History comes full circle for Aunt Phil!

The family of Jacob Marunenko, known to Anchorage as “Russian Jack” holds a painting of their ancestor that hangs in the Wells Fargo Russian Jack branch. From left: Sergei Marunenko, Tanya Malinovskiy, Olga Marunenko and Gregori Marunenko.

A crazy thing recently happened that I must share with you awesome Alaska history fans. One of my weekly TV shows led to a voyage of discovery for a family from California this past week.

Tanya Malinovskiy from Roseville, California, reached out to me after she saw my Story Time with Aunt Phil segment on “Russian Jack,” which aired on Anchorage CBS affiliate KTVA Channel 11 Daybreak show in November 2017. When she learned that our Russian Jack, an Anchorage pioneer who arrived here back when Anchorage was just starting out in 1915 was Jacob Marunenko, she exclaimed, “That’s my great-grandfather!”

She shared with me that her Ukrainian family had lost all contact with Jacob after he left his home country in 1910 to find a better life in America. Tanya explained that the family never talked about him, because at that time if anyone said they had a relative in the United States the entire family would suffer at the hands of the Ukrainian government – they might even be killed.

When she saw my story on YouTube, Click here to watch video she knew she had to come to Anchorage to see what sort of a town would love her great-grandfather so much that it named a beautiful park, elementary school, bank branch, street and apartment building after him.

On Sept. 12, I had the honor of meeting Tanya and her family – 78-year-old father Gregori, brother Sergie and sister Olga – and introducing them to Bruce Merrell, now-retired ZJ Loussac Public Library Alaska reference librarian who has extensively researched Russian Jack’s past. Bruce shared many documents and pieces of their long-lost puzzle about Jack’s life after he left Ukraine.

Bruce and I then led them to Russian Jack Springs Park. A KTVA Channel 11 crew filmed this emotional visit as we all watched Russian Jack’s grandson and great-grandchildren walk around the property that Jacob had once homesteaded. Jacob, who changed his name to Jack Marchin, had earned a living chopping down trees and selling wood and operating a still and selling moonshine on this piece of land that now is a 320-acre park that welcomes Anchorage residents with a golf course, greenhouse, ski trails and meeting chalet.

They also visited a Wells Fargo bank branch named for Russian Jack and held a replica of a painting of their famous relative that proudly hangs on the wall of the bank manager’s office. Two other crowning points of the family’s visit included sharing Russian Jack’s life with third-, fourth- and fifth-grade classes at the elementary school that bears his name. After I shared a bit about the early Anchorage that met Jack’s eyes at the turn-of-the-last century, Tanya told the children about Jack’s life in Ukraine and how his descendants immigrated to America in the 1980s and 1990s and how much they love the United States. The children sang their school song for the family, which brought tears to grandson Gregori’s eyes.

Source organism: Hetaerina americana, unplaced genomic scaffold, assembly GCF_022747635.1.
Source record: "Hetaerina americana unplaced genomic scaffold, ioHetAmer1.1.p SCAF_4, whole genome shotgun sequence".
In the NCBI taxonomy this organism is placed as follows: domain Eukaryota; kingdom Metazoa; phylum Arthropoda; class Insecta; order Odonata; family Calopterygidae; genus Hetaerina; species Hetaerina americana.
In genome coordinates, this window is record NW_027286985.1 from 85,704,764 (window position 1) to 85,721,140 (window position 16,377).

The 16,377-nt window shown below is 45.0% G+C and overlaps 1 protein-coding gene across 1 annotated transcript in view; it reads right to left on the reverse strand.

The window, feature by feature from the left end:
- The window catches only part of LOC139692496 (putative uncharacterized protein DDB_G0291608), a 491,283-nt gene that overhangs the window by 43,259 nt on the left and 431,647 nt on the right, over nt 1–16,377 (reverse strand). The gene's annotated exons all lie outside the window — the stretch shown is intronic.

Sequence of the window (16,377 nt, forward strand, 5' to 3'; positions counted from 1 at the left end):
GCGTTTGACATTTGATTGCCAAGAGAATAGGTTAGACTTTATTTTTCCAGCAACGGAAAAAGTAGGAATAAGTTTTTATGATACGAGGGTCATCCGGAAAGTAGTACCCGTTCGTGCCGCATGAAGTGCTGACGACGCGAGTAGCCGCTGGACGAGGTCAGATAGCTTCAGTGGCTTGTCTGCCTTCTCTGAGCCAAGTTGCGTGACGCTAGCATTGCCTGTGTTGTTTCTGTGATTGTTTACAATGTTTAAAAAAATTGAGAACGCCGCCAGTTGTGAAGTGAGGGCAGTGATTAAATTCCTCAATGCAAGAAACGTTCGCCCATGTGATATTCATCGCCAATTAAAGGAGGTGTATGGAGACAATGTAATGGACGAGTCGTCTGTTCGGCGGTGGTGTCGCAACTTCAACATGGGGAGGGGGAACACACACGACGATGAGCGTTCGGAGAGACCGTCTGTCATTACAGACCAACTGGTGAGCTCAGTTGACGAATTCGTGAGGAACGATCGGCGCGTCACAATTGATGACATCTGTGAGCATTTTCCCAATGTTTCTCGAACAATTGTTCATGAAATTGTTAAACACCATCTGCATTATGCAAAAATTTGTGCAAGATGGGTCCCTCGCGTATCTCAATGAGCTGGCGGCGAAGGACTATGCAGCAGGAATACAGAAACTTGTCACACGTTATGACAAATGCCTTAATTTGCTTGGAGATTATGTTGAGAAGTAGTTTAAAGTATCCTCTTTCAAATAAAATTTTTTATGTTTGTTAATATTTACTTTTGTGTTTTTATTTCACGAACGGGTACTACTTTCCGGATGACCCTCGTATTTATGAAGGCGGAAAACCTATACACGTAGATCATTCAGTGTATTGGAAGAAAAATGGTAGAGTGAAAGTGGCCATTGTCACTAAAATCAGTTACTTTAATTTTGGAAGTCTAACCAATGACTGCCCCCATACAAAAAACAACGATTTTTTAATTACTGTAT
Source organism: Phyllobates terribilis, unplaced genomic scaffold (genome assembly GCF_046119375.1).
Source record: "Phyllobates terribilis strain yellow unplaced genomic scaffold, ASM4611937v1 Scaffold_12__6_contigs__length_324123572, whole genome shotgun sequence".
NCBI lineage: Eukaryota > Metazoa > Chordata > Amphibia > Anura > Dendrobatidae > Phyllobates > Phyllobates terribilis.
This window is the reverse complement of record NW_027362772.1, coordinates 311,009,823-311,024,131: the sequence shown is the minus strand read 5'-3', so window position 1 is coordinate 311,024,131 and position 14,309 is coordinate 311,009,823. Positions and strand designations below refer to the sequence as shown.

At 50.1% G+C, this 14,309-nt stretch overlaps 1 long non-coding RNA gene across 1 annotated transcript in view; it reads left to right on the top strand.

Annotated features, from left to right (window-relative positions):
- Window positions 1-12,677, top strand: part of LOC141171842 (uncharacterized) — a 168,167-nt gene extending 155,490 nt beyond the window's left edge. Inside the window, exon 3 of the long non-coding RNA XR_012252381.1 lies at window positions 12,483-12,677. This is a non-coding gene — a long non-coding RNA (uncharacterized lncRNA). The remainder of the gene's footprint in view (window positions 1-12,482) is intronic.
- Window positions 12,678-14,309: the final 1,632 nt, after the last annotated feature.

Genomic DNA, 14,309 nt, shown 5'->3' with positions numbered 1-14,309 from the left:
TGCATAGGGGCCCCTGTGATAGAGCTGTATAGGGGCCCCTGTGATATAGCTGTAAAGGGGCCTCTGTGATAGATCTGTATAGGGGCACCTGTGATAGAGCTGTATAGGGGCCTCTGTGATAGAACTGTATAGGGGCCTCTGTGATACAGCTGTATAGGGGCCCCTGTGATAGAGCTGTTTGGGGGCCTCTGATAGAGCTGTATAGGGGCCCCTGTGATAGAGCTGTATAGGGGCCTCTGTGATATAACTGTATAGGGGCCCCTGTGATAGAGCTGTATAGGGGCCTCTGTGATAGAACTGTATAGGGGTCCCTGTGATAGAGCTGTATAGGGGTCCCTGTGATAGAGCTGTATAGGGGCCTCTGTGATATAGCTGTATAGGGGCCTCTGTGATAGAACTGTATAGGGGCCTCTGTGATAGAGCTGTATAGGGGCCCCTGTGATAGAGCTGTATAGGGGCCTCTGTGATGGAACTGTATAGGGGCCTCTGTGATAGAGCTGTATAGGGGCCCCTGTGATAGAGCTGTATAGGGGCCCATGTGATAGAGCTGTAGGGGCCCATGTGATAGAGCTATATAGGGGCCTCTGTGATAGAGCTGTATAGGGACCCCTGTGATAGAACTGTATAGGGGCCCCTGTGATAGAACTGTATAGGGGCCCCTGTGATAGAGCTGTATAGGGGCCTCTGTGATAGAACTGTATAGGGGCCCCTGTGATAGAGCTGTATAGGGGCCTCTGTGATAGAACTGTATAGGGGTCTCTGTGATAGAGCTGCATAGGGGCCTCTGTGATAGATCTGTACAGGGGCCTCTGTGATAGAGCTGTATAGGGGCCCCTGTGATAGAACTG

We then made our way to Anchorage City Hall, where Mayor Ethan Berkowitz greeted them and visited with the family. He pinned each member of Russian Jack’s family with Anchorage’s official anchor pin. That evening KTVA 11 aired a short news story about the family’s story, which originally was to be a longer clip but Hurricane Florence news overshadowed the news cycle. Click here to watch the news clip

The family left Anchorage with the knowledge that even though Jacob had been lost to them, he had found an entire community that loved him, and following his death in 1973, had perpetuated his memory for future generations.

As a side note, Bruce Merrell shared with me a bit of stunning news. He had been trained as an Alaska reference librarian by my Aunt Phil (Phyllis Downing Carlson) and had taken her job when she retired in the 1980s. As he was cleaning out his/her desk a few years later, he found an index card on which Aunt Phil had written Russian Jack’s real name and his address in California where he had moved in the late 1950s.

That information is what led him to research the life of our “Russian Jack.” Bruce shared his research with me in 2008 so I could write about Jack in the fourth book of my Aunt Phil’s Trunk Alaska history series.

So the story of Russian Jack has come full circle for me. My Aunt Phil had a hand in jumpstarting research that gathered missing parts of a puzzle about Jack’s life. And modern-day Aunt Phil’s little TV show helped bring together those puzzle pieces to answer questions for Jack’s family.

My books’ slogan, “Bringing Alaska’s history alive,” has even more meaning for me now!

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